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As an employer, you know your employees are going to miss days at work. Whether scheduled days off or unexpected illnesses, occasional absences are a normal part of the business. Fortunately, many if not most of these situations you will hear from the employee and know why they cannot make it in for work. That is unless it’s a no-call, no-show.

An employee absence qualifies as a no-call, no-show when they don’t let you know they aren’t going to make it into work and instead simply miss the shift without notice. Certain circumstances can excuse this, like a car accident or other major problem that leaves the employee unable to call. These are forgivable, but not all no-call, no-shows are. Here’s how to properly handle your no-call, no-show employees.

Be proactive – have a policy in place.

Before you even face the situation, you should have clear guidelines in your handbook. From these pages, an employee should learn about your attendance policies, how to call off a shift, and the process for scheduling paid time off, as well as the consequences of failing to follow these procedures. This way, when the no-call, no-show situation arises, you have everything in writing.

Make sure your employees know the policy.

This should go without saying, but a policy doesn’t do any good if you don’t make it known to your staff. Have them sign off on their handbooks to know they were received and periodically do reminders to keep them up to date.

Maintain consistency in your enforcement.

One of the easiest ways to show your staff you mean what the no-call, no-show policy says is to enforce it every time. Unless there were extenuating circumstances like an accident, hold every employee to the same standard to avoid whispers of favoritism. When you start to let things slide, your employees may start to see ways they can take advantage of the system.

Consider a new way to schedule.

If no-call, no-shows are becoming a problem, there could be bigger issues. Take time to listen to your team to see if something in your process is making things difficult for them. You don’t want to bend immediately to their thoughts, but they may offer something worth considering.

For some, you may just need to add more flexibility to your scheduling. There are apps that allow your workers to go right in and request time off, and some even permit self-scheduling. The ease of operations can help your employees get all the days they need. Another option is letting them work it out amongst themselves, meaning you give them the power to switch their shifts with co-workers, so when they need a day, they can take it and make sure their shift is still covered.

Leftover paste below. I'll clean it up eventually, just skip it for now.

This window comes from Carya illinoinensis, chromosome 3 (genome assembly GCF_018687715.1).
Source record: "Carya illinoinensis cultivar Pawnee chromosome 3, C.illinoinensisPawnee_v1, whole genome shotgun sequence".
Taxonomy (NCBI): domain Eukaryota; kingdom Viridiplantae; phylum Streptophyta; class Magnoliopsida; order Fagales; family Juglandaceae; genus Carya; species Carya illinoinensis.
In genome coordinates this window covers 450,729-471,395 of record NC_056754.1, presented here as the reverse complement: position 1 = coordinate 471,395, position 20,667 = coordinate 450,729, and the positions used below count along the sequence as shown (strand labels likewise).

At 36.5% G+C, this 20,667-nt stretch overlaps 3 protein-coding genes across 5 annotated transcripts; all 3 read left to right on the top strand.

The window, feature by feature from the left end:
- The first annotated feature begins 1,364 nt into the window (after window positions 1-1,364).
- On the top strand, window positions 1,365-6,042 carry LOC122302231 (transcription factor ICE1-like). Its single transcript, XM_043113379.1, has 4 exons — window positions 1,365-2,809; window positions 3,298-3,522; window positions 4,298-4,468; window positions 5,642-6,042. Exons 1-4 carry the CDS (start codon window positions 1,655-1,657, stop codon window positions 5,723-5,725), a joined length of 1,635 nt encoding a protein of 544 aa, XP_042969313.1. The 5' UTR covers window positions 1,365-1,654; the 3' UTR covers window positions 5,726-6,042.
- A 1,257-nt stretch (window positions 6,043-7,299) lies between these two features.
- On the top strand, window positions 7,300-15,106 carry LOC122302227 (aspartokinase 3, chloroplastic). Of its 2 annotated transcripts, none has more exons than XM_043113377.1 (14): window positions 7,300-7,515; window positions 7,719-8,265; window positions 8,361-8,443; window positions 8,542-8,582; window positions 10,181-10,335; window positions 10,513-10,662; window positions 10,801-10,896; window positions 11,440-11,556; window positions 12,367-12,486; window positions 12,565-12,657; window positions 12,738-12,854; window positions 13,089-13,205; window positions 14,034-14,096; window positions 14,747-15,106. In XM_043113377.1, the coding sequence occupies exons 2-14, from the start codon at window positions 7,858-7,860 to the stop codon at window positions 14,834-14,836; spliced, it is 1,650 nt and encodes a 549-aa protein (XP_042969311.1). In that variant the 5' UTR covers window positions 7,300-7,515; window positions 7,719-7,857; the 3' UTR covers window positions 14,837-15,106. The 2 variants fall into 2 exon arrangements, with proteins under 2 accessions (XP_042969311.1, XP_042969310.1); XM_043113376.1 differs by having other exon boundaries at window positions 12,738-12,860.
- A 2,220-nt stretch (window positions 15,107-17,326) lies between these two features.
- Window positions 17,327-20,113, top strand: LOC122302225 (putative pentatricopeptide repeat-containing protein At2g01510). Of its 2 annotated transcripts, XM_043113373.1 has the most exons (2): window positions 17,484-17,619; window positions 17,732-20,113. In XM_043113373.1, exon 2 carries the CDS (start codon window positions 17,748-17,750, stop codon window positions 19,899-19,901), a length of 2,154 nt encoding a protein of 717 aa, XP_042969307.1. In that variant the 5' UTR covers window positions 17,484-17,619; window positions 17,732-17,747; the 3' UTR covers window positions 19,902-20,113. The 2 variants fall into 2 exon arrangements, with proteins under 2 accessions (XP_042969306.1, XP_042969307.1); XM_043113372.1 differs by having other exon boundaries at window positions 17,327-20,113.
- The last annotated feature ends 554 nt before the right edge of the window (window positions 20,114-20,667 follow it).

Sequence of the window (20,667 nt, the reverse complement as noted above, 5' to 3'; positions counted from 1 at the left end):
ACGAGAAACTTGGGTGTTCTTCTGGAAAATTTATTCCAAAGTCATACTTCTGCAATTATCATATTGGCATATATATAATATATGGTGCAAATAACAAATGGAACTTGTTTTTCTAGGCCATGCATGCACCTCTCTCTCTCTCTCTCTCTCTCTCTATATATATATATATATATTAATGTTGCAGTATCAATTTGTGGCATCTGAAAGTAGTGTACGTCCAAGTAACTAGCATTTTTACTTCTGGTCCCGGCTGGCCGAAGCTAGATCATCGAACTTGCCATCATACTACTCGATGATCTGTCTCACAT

An employment agency with you in mind.

When you’re looking for a new team member, you want more than to fill a void. At Workbox Staffing, we’re dedicated to finding you the right candidates in a less stressful and faster way. Find a location near you to get started today!

A job interview is like a normal conversation with higher stakes. It’s a back and forth between you and the interviewer, where they want to learn more about you, and you want to learn more about the position and company. Because of this, the questions you ask at the end of the interview are essential. To make sure you impress the interviewer, consider asking these 10 questions.

What are the most important qualities for the person who fills this position?

This can provide insight beyond the basic description. Here you can learn more about the type of person who will fit in with their culture and decide if it’s a good fit for you.

Please tell me a little bit more about the day-to-day of this role

Here you learn more about the role and the skills that are required. By learning what you’d be doing on a daily basis, you can offer additional information to show how you would make a good fit based on your experience.

What is your company culture like?

Understanding the company culture prior to being hired will help you determine whether you’ll fit in and succeed. Depending on your situation, this may help you decide between accepting the job or passing for another opportunity.

As far as this department goes, what do you feel are the biggest opportunities and challenges?

When you ask this, you show the employer you’re dedicated to learning all you can and applying your skills to help continue its success.

Who is your top competitor and why?

Your pre-interview research should’ve made this clear but asking provides insight into the employer’s mind. You can even offer some of what you learned when asking to show you’ve done your research and are looking to learn more.

Where is your company going?

A healthy company is growing, so an insight into a five-year plan can help you decide whether there is a future for you.

 Are there opportunities for growth in the company?

You don’t want to give the impression you’re always looking for the next opportunity, but this question can help you evaluate your own potential and show an employer you’re willing to be loyal.

What do you like best about working here?

With this, you can learn more about the culture and see a more personal side to your interviewer and their feelings about their workplace.

What are the next steps?

This shows you’re interested in continuing the pursuit of the position. By knowing the timeline, you can follow up based on what you’re told, so you don’t come off as overzealous.

How am I compared to others you’ve interviewed?

This is a bold question and should be asked on a case-by-case basis, depending on their hiring process and how you felt the interview went.

Let us find the job that’s perfect for you

Visit our job board or request a call today to begin your journey with Workbox Staffing!